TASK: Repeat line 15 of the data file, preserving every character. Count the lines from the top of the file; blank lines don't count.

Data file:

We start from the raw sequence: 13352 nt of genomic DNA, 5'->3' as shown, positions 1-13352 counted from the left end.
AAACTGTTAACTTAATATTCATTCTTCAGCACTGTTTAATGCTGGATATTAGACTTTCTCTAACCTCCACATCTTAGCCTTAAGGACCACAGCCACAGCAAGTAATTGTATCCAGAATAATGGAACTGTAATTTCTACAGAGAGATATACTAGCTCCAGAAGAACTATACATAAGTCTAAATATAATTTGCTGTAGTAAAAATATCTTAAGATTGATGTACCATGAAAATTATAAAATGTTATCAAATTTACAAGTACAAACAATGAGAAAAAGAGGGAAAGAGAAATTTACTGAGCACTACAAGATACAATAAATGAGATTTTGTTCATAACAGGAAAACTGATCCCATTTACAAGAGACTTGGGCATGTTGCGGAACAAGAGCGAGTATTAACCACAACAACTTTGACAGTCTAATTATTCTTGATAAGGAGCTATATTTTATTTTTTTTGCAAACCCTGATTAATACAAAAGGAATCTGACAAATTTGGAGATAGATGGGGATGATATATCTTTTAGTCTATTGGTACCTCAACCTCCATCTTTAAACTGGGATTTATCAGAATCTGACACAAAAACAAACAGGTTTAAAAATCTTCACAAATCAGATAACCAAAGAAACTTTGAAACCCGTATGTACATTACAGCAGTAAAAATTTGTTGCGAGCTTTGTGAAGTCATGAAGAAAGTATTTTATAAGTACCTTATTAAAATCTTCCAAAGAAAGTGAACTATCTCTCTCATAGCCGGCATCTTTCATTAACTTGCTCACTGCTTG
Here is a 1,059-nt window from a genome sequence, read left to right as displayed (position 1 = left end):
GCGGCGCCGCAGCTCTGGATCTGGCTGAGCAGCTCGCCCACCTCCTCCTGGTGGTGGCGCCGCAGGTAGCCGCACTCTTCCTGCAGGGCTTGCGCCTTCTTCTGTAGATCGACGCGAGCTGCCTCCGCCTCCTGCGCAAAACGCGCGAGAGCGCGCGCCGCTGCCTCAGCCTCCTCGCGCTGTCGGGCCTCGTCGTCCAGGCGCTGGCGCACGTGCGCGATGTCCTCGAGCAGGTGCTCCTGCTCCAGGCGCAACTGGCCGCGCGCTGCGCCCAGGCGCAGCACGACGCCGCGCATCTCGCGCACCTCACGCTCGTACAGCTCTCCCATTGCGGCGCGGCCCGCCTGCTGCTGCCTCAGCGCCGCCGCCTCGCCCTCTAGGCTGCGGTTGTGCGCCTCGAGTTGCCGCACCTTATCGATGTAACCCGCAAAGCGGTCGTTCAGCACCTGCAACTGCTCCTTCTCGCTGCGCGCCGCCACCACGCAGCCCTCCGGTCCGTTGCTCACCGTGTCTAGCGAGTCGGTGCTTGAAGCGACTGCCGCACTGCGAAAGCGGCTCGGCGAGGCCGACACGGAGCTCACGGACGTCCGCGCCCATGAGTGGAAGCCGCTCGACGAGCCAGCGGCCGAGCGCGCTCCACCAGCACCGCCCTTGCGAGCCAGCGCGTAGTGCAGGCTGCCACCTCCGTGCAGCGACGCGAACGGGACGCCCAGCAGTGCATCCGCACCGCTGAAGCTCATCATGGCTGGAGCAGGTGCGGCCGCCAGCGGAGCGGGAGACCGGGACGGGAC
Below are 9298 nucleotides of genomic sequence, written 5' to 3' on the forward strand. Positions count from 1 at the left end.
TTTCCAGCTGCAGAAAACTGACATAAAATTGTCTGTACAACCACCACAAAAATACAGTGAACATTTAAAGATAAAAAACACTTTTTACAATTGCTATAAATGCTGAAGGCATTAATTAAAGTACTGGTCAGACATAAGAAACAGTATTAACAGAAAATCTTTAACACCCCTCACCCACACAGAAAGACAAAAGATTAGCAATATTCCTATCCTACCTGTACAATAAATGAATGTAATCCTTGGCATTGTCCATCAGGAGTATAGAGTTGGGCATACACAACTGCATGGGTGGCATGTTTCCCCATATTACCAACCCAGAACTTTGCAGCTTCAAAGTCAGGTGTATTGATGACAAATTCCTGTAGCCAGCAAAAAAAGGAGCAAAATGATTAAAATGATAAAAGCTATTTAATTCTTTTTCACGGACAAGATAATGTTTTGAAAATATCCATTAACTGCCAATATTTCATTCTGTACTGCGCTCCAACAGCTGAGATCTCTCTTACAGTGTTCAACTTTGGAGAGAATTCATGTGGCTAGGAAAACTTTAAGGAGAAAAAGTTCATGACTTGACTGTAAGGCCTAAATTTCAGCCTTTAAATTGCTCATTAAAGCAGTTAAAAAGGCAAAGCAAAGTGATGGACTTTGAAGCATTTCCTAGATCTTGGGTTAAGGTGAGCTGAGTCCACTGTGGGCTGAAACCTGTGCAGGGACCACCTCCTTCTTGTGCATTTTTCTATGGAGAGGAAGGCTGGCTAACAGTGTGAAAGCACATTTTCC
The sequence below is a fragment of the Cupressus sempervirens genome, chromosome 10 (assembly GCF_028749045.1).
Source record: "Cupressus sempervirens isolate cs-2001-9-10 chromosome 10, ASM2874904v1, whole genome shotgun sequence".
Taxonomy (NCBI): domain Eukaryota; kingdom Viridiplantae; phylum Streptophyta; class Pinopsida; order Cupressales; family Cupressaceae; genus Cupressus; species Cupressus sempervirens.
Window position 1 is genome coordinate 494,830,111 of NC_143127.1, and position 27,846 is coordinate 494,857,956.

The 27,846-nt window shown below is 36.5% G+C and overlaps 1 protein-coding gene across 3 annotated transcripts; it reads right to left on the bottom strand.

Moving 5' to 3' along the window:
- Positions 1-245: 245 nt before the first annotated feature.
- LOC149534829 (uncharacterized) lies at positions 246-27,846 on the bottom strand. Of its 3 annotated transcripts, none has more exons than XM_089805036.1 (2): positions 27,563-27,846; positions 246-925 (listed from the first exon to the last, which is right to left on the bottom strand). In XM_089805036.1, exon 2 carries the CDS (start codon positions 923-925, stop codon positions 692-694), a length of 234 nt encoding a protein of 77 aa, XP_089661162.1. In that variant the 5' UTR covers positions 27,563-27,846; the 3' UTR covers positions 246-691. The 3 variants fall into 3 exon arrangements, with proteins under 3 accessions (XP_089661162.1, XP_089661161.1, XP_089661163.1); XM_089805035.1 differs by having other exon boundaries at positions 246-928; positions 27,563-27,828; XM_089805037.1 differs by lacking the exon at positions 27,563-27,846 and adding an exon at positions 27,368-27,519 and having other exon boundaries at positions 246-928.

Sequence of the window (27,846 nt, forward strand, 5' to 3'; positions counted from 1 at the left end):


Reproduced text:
Sequence of the window (27,846 nt, forward strand, 5' to 3'; positions counted from 1 at the left end):